New toolkit will be developed for small-scale home builders, investors & community leaders to help increase affordable housing supply and train a new generation to build the housing Vermont needs.
Barre, Vt. – The Vermont Department of Housing and Community Development (DHCD) kicked off a new initiative today, “Homes for All: A ‘Design & Do’ Toolkit for Small-scale Home Builders, Investors & Community Leaders.” The Homes for All (H4A) Toolkit, which is under development and will be released in December 2023, will provide prospective and emerging small-scale developers, policymakers, and municipal and community leaders the tools and support they need to strengthen Vermont communities with diverse and affordable housing choices.
The Vermont Homes for All Toolkit is designed to re-introduce Missing Middle Homes (MMH) to the state. MMH are rooted in Vermont’s pre-1945 development pattern and include a range of neighborhood-scale residential building types like accessory dwelling units (ADUs), duplexes, small-scale multi-household buildings, and small mixed-use/live-work buildings that can accommodate residents of different ages, abilities, lifestyles and stages of life. In many communities, zoning restrictions have made these types of homes illegal or difficult to build. As Vermont cities and towns are working to update their zoning to legalize these homes and address the housing and affordability crisis, the H4A Toolkit will help educate and support Vermonters that are working to bring H4A to their community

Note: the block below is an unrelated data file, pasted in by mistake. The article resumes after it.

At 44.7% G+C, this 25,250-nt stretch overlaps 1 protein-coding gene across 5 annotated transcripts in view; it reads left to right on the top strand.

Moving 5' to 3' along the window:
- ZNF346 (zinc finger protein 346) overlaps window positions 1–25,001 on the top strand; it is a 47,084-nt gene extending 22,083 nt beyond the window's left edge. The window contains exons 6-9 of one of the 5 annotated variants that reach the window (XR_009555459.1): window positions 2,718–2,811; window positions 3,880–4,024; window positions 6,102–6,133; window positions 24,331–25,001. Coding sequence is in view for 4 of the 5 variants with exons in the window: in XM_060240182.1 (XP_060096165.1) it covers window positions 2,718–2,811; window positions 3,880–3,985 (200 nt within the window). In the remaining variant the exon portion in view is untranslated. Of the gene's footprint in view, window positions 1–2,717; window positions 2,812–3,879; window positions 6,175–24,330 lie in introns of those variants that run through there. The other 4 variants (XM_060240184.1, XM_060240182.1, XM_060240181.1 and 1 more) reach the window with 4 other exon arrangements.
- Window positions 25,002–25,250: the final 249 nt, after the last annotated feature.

“There is a critical need for better options and more affordable homes,” said DHCD Commissioner Josh Hanford. “Meeting that need requires changing the ways homes are built in Vermont, especially the location and types of homes. This project aims help local builders overcome the regulatory and financial barriers that have made the gentle infill of neighborhoods infeasible.”
The H4A project will have a strong focus on community engagement, including underrepresented and nontraditional players within communities. The project, which is being led by Boston-based consultants Utile Architecture & Planning with the support of Neighborhood Workshop and local firm CommonLand Solutions, will produce a Missing Middle Homes Design Guide, a series of Vermont Neighborhood Infill Design Case Studies, a Builders’ Workbook, and Training Resources. The contract, which totals $140,000, was funded by Act 185 of the 2022 Legislative Session, with additional support by AARP Vermont. Upon completion, the toolkit will be widely distributed to stakeholders including state and local partners, housing leaders, and emerging small-scale developers across Vermont.
State Representative Seth Bongartz who served on the House Committee on Environment & Energy said, “Missing Middle Homes easily fit into existing communities that are often within walking distance to shops, schools, parks, and transit. Building these homes will help Vermont become more affordable, welcoming, and sustainable.”
For more information about this special initiative to increase the supply of diverse and affordable housing, grow a new generation of small developers, and empower MMH champions, visit: https://accd.vermont.gov/homesforall
Photo: Officials from DHCD, AARP Vermont, and Utile Architecture and Planning gather in Barre, Vermont to launch ‘Homes for All’ Toolkit Project.